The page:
From $119 to $219, Motorola provides quite a variety of quality devices.
Moto G vs Moto E: Rear Camera
As I mentioned, Motorola went all out with the camera on the Moto G. In fact, it uses the same 13 MP Sony IMX214 Exmor RS sensor as the Nexus 6 and the OnePlus One.
It also has a flash, something that goes without saying on modern smart phone cameras, but not necessarily on the low end. The Moto E does not have a flash on the 5 MP rear camera.
The resolution really isn’t going to make a difference. You can’t really tell the difference between 5 MP and 13 MP unless you have a super high resolution display, or if you zoom or crop the images.
The 13 MP sensor on the Moto G is just a better sensor. It has a larger sensor and a larger aperture.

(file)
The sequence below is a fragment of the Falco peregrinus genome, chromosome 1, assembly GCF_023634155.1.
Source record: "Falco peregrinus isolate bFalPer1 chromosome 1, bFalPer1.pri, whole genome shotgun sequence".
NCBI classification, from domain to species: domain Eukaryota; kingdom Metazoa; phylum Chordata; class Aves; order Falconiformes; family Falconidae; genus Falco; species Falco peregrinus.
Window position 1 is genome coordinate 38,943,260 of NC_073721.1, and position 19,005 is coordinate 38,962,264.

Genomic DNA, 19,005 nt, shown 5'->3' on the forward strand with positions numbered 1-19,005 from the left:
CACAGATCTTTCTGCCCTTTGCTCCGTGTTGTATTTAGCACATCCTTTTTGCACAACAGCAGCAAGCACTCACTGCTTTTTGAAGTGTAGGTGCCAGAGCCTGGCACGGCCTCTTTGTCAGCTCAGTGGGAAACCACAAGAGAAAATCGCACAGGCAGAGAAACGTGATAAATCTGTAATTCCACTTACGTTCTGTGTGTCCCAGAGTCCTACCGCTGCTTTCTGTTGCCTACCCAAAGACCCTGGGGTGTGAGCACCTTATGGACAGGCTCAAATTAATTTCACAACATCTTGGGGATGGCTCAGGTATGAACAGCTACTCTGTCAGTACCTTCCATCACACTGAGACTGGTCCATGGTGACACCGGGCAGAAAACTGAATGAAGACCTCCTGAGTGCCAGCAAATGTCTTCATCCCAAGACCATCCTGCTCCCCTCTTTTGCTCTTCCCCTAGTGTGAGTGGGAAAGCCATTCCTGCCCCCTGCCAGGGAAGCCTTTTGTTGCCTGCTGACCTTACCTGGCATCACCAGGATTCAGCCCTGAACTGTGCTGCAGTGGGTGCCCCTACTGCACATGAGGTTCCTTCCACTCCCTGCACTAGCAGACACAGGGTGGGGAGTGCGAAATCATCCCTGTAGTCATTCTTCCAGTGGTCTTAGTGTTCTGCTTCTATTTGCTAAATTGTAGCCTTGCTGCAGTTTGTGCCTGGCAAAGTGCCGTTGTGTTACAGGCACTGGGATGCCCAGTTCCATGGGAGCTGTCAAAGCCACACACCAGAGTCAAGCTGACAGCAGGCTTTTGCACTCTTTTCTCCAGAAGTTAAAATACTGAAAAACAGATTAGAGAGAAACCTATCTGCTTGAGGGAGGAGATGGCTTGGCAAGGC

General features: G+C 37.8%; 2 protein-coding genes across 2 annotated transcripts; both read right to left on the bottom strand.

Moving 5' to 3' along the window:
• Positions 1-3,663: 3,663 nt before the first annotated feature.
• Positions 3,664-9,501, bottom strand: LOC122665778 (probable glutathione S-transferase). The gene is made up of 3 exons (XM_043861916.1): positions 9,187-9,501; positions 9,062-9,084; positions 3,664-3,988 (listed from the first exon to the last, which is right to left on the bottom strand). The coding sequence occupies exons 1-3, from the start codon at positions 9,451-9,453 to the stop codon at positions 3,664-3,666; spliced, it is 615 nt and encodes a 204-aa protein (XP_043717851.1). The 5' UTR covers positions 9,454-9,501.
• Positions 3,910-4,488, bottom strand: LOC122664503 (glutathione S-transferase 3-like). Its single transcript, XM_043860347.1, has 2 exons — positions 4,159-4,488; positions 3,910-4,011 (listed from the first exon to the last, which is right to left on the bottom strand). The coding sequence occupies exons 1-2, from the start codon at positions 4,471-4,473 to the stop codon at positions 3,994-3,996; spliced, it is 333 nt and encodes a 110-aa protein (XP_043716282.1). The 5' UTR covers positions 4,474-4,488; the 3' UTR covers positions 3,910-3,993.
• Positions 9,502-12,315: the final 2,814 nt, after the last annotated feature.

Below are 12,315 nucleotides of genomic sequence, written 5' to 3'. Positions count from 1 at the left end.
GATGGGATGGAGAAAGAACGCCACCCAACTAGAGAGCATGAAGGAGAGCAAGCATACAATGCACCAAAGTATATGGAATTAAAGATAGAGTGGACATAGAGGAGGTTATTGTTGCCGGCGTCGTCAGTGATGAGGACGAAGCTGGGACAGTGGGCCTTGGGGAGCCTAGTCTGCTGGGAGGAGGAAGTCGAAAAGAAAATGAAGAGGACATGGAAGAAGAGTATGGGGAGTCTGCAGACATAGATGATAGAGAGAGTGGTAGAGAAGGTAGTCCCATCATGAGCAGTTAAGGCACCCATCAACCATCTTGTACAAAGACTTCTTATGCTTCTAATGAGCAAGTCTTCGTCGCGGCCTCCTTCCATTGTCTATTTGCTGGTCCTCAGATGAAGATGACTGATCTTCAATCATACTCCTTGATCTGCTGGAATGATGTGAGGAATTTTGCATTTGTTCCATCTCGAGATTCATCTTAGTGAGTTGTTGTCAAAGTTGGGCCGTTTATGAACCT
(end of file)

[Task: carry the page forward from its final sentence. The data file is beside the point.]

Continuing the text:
One thing I want to note is Motorola’s terrible camera app. There is no tap to focus function. It’s sort of a drag to focus, which is a little tough to get used to. You’ll see that some of the images below are a bit out of focus. That’s why.
The Moto Camera app does have the ability to focus, but it takes a bit of getting used to. You can’t tap the screen and watch it focus on what you want it to focus on. You just kind of have to hope it will focus correctly when you take the picture.
|Moto G||Moto E|
For the most part, the two cameras look similar. As expected, low light performance is better on the Moto G, but it’s still not as good as it is on other non-Motorola phones that use that sensor.
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Moto G – Moto E
[image-comparator left=”http://fortheloveoftech.com/wp-content/uploads/2015/09/IMG_20150904_143444483.jpg” right=”http://fortheloveoftech.com/wp-content/uploads/2015/09/IMG_20150904_143436866.jpg” width=”100%” left_alt=”Moto G” right_alt=”Moto E” classes=”hover”][/image-comparator]
As I mentioned, the Moto G has a flash where the Moto E does not.